The Deposit / White People / Det Vita Folket (2015)

I don’t know why, but I wasn’t really expecting this to be as topical movie as it turned out to be in terms of its subject matter. Though it’s not technically speaking directly about the current European refugee crisis, it does deal with some of the issues that been created by the huge surge of people seeking a better life in Europe, far away from their war torn homelands.

The story in White People basically revolves around an underground detention center for illegal immigrants, residing somewhere in Sweden, where all the apprehended illegals are processed and detained until the time of their deportation back to their home country. Our main character is Alex, an illegal who arrives to the complex at the beginning of the movie, but the real focus here isn’t so much her personal story, or even her climactic escape attempt from the facility, as it is exploring the and day to day life and politics inside the detainment facility through Alex’s fresh set of eyes.

The most interesting thing about the movie is that there really is no real concrete bad guys here. You naturally feel sympathetic towards the detainees when you see their plight, but the guards are also depicted as nice people who are just trying to do their jobs in making the stay in the detention center as pleasant as possible for everyone. They don’t want the detention complex to be a depressing jail that sucks your life away, it’s more like a sort of weird hotel with prison bars and loss of certain personal privileges. No one is particularly malicious or vilified, is the point I’m trying to make. In fact, the only real villainous entity in the movie, if you would have to come up with one, is the invisible legal system that is at the background, making you comply with the hard, cold letter of the law with no human features or feelings.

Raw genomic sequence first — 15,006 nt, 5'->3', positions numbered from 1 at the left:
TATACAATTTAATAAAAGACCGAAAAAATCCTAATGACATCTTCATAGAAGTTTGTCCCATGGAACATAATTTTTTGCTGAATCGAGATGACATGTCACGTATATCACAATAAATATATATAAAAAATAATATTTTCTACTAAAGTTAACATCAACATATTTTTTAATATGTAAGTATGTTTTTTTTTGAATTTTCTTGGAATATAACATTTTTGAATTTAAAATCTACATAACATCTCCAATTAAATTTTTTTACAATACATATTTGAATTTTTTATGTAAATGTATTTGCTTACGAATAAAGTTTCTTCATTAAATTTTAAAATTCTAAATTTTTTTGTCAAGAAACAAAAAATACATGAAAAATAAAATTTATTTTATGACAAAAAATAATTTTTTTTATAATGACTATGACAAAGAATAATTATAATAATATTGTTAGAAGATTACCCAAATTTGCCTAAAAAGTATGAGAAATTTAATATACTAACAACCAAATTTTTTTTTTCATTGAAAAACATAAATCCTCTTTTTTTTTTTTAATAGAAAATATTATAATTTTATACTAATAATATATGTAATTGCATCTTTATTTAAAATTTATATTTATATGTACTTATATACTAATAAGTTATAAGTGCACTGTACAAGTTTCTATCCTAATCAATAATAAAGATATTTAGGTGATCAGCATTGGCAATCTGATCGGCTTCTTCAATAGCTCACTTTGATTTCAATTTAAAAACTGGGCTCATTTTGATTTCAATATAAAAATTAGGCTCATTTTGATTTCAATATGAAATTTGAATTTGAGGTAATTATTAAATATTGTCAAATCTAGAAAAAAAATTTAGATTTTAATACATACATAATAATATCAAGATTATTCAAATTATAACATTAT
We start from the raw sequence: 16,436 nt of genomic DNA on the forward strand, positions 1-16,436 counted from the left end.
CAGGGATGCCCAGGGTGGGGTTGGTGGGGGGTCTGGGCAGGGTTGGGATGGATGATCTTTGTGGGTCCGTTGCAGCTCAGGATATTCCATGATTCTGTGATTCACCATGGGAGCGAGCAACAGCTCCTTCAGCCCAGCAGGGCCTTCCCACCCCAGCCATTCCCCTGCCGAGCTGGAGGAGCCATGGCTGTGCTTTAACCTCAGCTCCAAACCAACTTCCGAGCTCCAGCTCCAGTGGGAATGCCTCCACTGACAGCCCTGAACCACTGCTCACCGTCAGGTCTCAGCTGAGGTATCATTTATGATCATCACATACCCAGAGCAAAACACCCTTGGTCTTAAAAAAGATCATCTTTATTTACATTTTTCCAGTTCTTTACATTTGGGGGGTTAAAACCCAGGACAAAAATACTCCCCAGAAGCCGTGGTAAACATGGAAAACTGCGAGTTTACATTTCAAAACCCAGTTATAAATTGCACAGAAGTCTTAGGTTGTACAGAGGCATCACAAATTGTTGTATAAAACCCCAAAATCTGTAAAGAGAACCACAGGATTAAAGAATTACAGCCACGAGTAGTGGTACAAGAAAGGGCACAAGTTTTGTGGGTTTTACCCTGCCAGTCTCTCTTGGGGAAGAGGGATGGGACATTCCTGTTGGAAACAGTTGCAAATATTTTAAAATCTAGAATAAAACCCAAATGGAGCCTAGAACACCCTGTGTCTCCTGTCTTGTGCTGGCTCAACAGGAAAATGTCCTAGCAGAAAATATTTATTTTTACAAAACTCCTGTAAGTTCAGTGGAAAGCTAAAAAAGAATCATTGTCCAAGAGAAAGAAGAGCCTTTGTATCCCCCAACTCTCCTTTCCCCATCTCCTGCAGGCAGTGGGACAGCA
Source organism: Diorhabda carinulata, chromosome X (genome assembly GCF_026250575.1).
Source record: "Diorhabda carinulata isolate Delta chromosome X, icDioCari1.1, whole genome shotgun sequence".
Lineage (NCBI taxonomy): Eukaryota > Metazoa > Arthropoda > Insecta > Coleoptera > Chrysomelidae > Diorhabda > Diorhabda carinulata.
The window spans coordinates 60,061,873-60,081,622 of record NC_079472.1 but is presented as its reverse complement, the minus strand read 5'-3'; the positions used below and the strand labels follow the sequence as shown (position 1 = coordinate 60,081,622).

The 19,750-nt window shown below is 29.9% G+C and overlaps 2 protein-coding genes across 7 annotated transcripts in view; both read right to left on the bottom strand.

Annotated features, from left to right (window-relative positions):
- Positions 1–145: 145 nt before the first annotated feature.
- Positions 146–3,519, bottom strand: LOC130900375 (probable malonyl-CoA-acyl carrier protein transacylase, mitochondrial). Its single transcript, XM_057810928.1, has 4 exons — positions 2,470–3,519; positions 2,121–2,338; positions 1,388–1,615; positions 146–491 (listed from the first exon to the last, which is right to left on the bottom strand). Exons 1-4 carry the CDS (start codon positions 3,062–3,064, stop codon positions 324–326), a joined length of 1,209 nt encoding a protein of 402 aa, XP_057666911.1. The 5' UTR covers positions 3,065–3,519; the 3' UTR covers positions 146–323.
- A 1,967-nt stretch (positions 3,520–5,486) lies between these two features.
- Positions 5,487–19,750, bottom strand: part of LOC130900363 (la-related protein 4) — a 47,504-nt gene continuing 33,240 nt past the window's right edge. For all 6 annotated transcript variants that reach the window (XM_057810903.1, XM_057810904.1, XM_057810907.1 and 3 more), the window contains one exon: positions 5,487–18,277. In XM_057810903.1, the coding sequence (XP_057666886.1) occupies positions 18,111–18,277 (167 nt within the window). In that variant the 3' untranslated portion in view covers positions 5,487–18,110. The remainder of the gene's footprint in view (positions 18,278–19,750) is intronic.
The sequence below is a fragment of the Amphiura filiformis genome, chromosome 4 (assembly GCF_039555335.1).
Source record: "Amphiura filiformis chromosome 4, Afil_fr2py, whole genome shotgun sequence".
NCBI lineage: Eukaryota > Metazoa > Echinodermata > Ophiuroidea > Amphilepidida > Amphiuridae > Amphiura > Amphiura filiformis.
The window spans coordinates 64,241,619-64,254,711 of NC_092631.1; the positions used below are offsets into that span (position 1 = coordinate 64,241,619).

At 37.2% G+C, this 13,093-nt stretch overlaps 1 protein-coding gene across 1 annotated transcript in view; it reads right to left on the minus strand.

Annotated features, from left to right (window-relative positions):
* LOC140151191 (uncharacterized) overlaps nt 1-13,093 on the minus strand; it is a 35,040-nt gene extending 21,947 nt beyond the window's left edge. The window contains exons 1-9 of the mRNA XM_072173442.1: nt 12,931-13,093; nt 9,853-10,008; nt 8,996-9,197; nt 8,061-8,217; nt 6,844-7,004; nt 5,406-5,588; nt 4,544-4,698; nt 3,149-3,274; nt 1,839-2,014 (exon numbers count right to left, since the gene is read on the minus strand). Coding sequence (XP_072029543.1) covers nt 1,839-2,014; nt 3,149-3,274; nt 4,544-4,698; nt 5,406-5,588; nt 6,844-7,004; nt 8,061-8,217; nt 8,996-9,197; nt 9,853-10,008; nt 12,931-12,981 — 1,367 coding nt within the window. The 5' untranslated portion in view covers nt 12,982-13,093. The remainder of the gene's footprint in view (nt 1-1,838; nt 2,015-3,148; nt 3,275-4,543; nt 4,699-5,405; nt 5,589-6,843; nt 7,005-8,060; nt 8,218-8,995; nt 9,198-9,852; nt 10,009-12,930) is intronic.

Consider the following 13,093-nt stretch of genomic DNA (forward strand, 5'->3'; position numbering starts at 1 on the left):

White People is a bit unusual thing to watch. It doesn’t really feel like a typical prison movie, there isn’t that much in terms of actual story, it’s few strands of plot with the rest mostly consisting of day to day routines inside the detention complex, and you never really even get to know the central characters that well, though to be fair you do get the occasional hint about Alex’s circumstances, etc. that are to some degree interesting. Even the major sub plot about Alex attempting to escape, so that she can get back to her daughter who is being kept safe and away from the law somewhere in Sweden, serves largely as an excuse for there to even be a slightly dramatic climax just before the ending credits. But even if the movie does not offer much in terms of character development or delivering a particularly complex or gripping central story,  it makes up for that through it’s very atmospheric and claustrophobic storytelling. Thanks to that I did find myself being immersed enough that I never found myself being bored by the movie.

While the movie didn’t fill me with much excitement, I did find it entirely watchable. The only missing ingredient here really was a script that told a more compelling story. The visual look and acting was there, with Ville Virtanen making a nice little cameo appearance as the facility’s director (relatively superfluous role, but a nice little treat nevertheless), so it leaves me with optimism that if and when we see more of this type of Nordic co-productions in the future, they are eventually able to fix the issue and come up with something truly great, with lasting power. They are already doing it with TV shows, so hopefully that know-how eventually finds its way into film as well.

As a minor spoiler, the movie does do one particularly fascinating thing at the end, where the movie sort of comes a full circle. Basically what happens is that Alex goes from being a detainee, who even attempted to escape, to being one of the guards at the detention center, presumably by buying her right to stay in Sweden by agreeing to become part of the system as one of its resident guards. There’s a bit more to it than that, but that’s the general gist of it. It’s an interesting twist, that works quite well as a metaphor. You can hate and try to rebel against the system that is oppressing you, but if it serves your own  immediate self-interest, one day you may find yourself becoming the very enemy that you used to hate, by willingly becoming a tiny cog in the system and doing to others what you yourself had to endure.

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